Although Google’s autonomous car appears to be getting most of the press, the auto-guidance system on tractors, combines, sprayers and other farm equipment has been around for years. Farmers still “pilot” their equipment today—sometimes pushing the “autopilot” button—but it does not take a crystal ball to predict that someday farm machinery will pilot itself around fields while farmers monitor such equipment remotely from a control room at the farm. Are we ready for the liability issues that may bring?
Monday, June 29, 2015
Farmers had a great saying growing up, which goes like this: “If you put rotten feed in a silo, you get rotten feed out of a silo.” The same is applicable to farm data. Seems like every week a new product emerges that is designed to collect, analyze, and benchmark farmers’ data in hopes of improving productivity. In the race to collect farm data, I think the data collectors are often forgetting this old farm expression. There is no point in collecting and aggregating “junk” data.
Thursday, June 18, 2015
Every agricultural technology provider likes to say that “the farmer owns the data,” but is that really true? This statement hinges on the answer to a central question: is farm data a form of intellectual property that the law protects? Farm data doesn’t neatly fit into the legal box designed to hold patents, copyrights, or trademarks. That leaves the law of trade secrets. If farm data is a protected form of intellectual property, it must be a form of trade secret.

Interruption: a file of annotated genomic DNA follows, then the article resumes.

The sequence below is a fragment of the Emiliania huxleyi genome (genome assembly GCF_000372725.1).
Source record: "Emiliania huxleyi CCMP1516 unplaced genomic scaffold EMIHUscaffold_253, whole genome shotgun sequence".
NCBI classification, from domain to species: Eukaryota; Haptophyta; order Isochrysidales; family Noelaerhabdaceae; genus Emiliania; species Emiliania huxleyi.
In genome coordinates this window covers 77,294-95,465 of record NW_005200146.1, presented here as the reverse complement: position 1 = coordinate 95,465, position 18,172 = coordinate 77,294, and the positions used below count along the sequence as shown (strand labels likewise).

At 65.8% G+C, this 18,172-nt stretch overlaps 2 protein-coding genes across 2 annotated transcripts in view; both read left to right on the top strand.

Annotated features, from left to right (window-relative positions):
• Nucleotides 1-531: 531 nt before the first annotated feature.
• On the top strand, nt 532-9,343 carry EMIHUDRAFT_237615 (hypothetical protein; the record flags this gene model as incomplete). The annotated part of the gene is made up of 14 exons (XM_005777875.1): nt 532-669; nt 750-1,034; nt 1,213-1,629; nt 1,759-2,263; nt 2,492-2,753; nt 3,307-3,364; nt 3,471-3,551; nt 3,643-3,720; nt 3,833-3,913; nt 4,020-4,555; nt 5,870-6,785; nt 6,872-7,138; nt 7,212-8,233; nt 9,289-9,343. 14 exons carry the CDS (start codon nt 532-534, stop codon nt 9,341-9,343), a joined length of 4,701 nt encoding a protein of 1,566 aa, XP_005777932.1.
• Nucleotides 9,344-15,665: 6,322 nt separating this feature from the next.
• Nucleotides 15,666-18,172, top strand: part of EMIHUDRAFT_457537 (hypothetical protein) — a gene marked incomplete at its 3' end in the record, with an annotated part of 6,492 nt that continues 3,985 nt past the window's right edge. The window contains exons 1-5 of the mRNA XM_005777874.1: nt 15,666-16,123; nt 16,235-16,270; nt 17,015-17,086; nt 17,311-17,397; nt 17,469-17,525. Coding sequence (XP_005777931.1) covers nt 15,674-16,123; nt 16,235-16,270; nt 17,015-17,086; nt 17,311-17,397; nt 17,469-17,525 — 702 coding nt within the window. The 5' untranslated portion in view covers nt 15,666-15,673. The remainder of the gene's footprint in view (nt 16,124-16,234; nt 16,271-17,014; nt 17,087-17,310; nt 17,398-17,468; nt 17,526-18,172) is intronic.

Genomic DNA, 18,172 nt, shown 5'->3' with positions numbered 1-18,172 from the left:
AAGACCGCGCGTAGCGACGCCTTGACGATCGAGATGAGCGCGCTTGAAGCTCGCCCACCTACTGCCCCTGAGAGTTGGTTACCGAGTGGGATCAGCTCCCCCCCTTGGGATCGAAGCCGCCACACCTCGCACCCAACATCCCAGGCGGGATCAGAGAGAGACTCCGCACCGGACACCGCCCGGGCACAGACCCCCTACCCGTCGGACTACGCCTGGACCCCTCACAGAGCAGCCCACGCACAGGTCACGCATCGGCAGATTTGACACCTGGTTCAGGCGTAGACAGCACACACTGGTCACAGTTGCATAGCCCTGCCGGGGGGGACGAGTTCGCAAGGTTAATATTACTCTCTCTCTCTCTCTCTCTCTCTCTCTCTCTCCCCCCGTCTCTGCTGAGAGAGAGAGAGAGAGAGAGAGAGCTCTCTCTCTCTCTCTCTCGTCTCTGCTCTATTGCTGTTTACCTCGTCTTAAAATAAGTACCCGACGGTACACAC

Friday, May 29, 2015
The rapid spread of the avian flu across the Unites States has been cause for concern for a lot of farmers and consumers. I can’t help but wonder whether wide-spread adoption of data collection and sharing by poultry farmers could have helped stop the spread of the avian flu. Most of the focus on farm data the past few months has been on the impact on corn, soybean, wheat, canola, and cotton farmers. I keep wondering when the big data solutions for livestock farmers will appear.
Sunday, May 10, 2015
Friday, May 1, 2015
It may not be enumerated in the Bill of Rights, but the Right to Tinker with farm machinery is well embedded in America’s rural culture. I grew up a first-hand witness to farm tinkering. I still remember when my dad and Uncle Herman thought it would be a good idea to “marry” a header from a John Deere chopper onto a Farmhand silage cutter. Farmhand made a good harvester, but a lousy header. With some farm-engineering and a lot of welding, a new Farmhand/Deere silage cutter was created. The machine wasn't perfect, but it cut a lot of silage. It was the epitome of tinkering.
Saturday, April 25, 2015